Olympic Gold Medalist Carl Lewis: Chris Christie Threatened Me to Deter NJ Senate Run

The ever-expanding universe of New Jersey Governor Chris Christie political retribution allegations now includes an Olympian. 

Carl Lewis, a nine-time Olympic gold medal track and field athlete and United Nations Goodwill Ambassador, says he was told a government fitness plan would fall through if he ran for a State Senate spot.

According to the AP, Lewis had plans to run for a State Senate position as a Democrat in 2011, having been an active member of his community and an athlete with clear political interests. He says "the governor called to dissuade him from running" against a preferred Republican opponent, State Sen. Dawn Addiego. As Lewis was working on a youth state fitness program for which he was New Jersey's state ambassador at the time, it was made clear to him that said program "was a carrot he could pull away."

Lewis did not run against Sen. Addiego, and there is no evidence he heard from the governor's office any time thereafter. He currently lives in Houston and is miles away from any New Jersey political influence, but he stepped up just two days after Hoboken Mayor Dawn Zimmer accused Christie's Lieutenant Governor Kim Guadagno of strongarming her into approving a redevelopment project. Guadagno has denied the charges, while Zimmer provides as evidence her personal diary stating that she had been threatened by Guadagno in a Shoprite supermarket parking lot in a more desolate neighborhood of the Mile Square City.

Unlike Zimmer, however, Lewis was disqualified from his candidacy because of strong evidence that he did not live in New Jersey. Guadagno, who overruled a judge that had declared Lewis was eligible to run for office in the state, announced in 2011 that there was "substantial credible evidence" that "(Lewis) did not yet own his home in New Jersey, did not otherwise live in New Jersey, did not file his taxes in New Jersey, was not registered to vote in New Jersey and did not have his business in New Jersey."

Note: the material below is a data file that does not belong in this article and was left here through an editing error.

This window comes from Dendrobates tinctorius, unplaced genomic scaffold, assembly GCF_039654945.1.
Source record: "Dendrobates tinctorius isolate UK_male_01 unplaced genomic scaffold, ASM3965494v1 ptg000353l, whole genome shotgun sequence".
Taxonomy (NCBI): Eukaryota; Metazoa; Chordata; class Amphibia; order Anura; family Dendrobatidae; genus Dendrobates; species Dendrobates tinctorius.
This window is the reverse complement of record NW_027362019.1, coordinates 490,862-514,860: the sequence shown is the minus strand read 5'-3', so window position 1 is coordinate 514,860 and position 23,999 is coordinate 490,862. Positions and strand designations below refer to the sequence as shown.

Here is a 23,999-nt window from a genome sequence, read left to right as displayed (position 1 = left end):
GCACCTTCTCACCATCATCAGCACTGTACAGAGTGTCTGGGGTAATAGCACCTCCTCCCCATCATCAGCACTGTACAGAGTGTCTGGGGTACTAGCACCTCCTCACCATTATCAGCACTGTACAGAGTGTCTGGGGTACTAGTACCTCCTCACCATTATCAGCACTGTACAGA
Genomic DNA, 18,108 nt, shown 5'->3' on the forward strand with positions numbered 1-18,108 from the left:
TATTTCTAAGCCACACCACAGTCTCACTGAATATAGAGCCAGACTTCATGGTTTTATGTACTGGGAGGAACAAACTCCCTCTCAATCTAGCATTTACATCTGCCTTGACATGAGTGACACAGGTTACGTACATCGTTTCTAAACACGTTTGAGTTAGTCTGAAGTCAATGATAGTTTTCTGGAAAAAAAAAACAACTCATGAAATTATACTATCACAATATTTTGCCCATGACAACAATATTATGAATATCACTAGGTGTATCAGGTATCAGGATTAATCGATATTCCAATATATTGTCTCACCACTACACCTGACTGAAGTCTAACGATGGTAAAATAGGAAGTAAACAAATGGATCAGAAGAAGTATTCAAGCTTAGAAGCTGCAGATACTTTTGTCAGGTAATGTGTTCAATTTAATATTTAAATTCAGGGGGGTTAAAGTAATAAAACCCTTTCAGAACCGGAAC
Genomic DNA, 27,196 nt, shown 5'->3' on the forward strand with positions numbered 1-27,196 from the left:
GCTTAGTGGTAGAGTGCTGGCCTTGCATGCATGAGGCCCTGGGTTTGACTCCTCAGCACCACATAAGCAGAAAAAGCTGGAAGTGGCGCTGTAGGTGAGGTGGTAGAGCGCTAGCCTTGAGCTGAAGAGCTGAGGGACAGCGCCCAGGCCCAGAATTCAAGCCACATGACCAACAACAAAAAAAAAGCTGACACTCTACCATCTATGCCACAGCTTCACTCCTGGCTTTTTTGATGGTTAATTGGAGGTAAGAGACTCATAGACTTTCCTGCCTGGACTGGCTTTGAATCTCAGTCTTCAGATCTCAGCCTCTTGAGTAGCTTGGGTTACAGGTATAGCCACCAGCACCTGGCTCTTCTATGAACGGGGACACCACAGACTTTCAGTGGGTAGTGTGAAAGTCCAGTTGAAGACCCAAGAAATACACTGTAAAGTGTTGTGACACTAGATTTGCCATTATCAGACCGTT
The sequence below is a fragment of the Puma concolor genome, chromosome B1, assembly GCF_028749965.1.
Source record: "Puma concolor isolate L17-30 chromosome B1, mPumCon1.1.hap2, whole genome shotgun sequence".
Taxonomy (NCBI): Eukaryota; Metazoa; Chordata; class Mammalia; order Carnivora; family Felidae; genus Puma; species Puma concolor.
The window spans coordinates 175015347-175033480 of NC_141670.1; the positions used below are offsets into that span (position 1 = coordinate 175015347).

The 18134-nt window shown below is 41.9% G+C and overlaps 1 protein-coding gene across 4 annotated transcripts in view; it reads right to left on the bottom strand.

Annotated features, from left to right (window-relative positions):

Lewis' claim is believable, not the least because he made it in 2011, long before Christie had much to worry about.

At the time, Lewis made the same declaration: that Governor Christie had talked to him and tried to convince him to quit. Lewis quoted the Governor as telling him at the time, "If you're going to do this race, we probably don't have time to do this [fitness] program," according to a Philly.com article from April 2011. He also claimed to receive several phone calls from constituent services aide Frank Luna that emphasized how disappointed the governor was that Lewis wanted to run.

Christie spokesman Michael Drewniak, who made a name for himself as the most profane character in the BridgeGate emails, did not dispute the central facts of Lewis's argument at the time.

Lewis was also at the center of a bizarre resignation of a New Jersey Republican official in August of the same year. Former State Assemblyman Pat Delany stepped down after his wife sent Lewis a "racist and offensive" email. 


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